Discover The Real Secrets To Improving Your Bass Playing!

Create Bass Phrases That Always Feel Good

in Bass Groove/Bass Lessons/Bass Technique/Learning Concepts

The quarter-note pulse is the fundamental rhythm in any bass phrase that musicians and non-musicians can still feel.

If your listener’s can feel your quarter-note in all of your bass phrases, I guarantee, they will not get lost when you are taking a bass solo or playing a complicated bass groove.

The Key To Making All Bass Phrases Sound Good

If you want your bass phrases to always sound good, ensure that you are feeling a strong quarter-note pulse with whatever you are playing on the bass.

The quarter-note is a strong and “safe” rhythmic anchor for any bass phrase and should still be felt no matter what bass phrase you are playing.

The following bass concept specifically teaches you how to never lose the feel of your quarter-note pulse, no matter how rhythmic you choose to be.

You will be able to freely explore syncopated rhythms and still feel a strong quarter-note pulse.

You will also be able take a bass solo, using short and long bass phrases and always feel good.

Make Your Bass Phrases Feel Awesome Using The Quarter-Note Concept

The quarter-note is easy to feel and comprehend by most listeners, making it one of the strongest rhythmic anchors for any bass phrase. Rhythmic anchors are similar to resolution points in that your rhythms will emphasize a strong focus and resolution to these points.

Rhythmic tension is created by playing counter-rhythms, polyrhythms, and/or syncopated rhythms. Rhythmic release is created by completing your bass phrase on a rhythmic anchor or resolution point.

You’ll find that this approach even works for playing bass phrases over odd-meter.

To start, simply get used to feeling every single quarter-note within a measure.

A few ways to improve the feel of your quarter-notes is by:

  • Making it a habit to tap your foot on every quarter-note as you play your bass.
  • Practice playing quarter-note bass lines, similar to that of a walking bass line. This will teach you how to hear chord tones resolving on a quarter-note and will allow you to focus on just making your quarter-notes feel good.
  • Make your metronome tap to the “&” of each beat and play quarter-notes on your bass. With the metronome clicking on all the offbeats and your bass on all the downbeats, you will create a sound similar to that of disco music. Gradually increase the speed of the metronome to ensure that you do not drag your quarter-notes even at very fast tempos.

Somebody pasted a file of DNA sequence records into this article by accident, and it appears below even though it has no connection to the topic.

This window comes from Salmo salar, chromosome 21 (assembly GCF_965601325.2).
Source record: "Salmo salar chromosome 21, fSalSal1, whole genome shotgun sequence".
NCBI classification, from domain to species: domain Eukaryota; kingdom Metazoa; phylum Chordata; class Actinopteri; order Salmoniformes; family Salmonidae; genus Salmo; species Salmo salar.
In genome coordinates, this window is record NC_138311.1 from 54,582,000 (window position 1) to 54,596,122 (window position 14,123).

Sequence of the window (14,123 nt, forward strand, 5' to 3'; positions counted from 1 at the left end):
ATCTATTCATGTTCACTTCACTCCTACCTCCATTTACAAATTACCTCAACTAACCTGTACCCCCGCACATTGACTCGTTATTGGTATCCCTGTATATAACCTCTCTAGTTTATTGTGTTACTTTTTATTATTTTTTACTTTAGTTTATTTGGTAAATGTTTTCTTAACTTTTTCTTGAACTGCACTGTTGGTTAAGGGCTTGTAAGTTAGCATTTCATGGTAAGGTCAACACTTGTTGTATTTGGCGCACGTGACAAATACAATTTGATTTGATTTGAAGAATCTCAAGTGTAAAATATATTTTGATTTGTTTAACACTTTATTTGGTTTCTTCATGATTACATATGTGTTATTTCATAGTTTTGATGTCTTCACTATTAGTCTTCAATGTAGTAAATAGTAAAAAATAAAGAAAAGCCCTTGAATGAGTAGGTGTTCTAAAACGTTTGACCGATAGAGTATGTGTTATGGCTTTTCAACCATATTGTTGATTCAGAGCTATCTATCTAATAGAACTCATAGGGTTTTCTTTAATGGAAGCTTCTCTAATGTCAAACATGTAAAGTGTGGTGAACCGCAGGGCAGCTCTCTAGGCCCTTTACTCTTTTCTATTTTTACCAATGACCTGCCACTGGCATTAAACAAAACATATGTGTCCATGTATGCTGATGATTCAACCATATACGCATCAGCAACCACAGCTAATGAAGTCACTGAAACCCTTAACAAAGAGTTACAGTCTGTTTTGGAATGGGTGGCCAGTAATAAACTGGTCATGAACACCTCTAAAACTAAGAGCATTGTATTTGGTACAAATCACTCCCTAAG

You worked on getting your quarter-notes to feel good, now it’s time to add other notes to start making actual bass phrases.

*You do not have to play every quarter-note to make your bass phrases feel good. You do not have to start or end your phrases on a quarter-note. You just have to make sure that your quarter-notes are still being felt.

To do this, make sure that when you come across a quarter-note within your bass phrase, you emphasize that beat.

Emphasis can be created through:

  • change volume
  • change in timbre
  • change articulation
  • playing a chord instead of a single note
  • reharmonization of a chord or a chord substitute

The best way to hear this concept in action is to simply listen to your favorite bass solos. Tap your foot as you listen to these bass solos and notice how often a quarter-note is actually being emphasized. It’ll happen quite a bit! The more you become aware of your quarter-note pulse, the less your bass phrases will sound rhythmically random and the more your bass phrases will groove!

Quarter-notes tend to be strong and “safe” rhythmic anchors for any bass phrase. However, they are not the only rhythmic anchors found in music. Certain styles of music emphasize other rhythmic anchors within the measure to create rhythmic intensity. I recommend that you become aware of these rhythmic anchors to propel your music.

Remember, whichever rhythmic anchor your music calls for, make sure to always place strong emphasis on those rhythmic anchors and your bass phrases will always feel awesome no matter how complicated you choose to be.

Posido Vega is a professional bass guitarist from Columbia, Maryland. His concept of Mutant Bass (2005) was born from a list of skills that he observed from his favorite bass players. This list became the blueprint for teaching himself and his students. A collection of his work can be found at: http://www.posidovega.com

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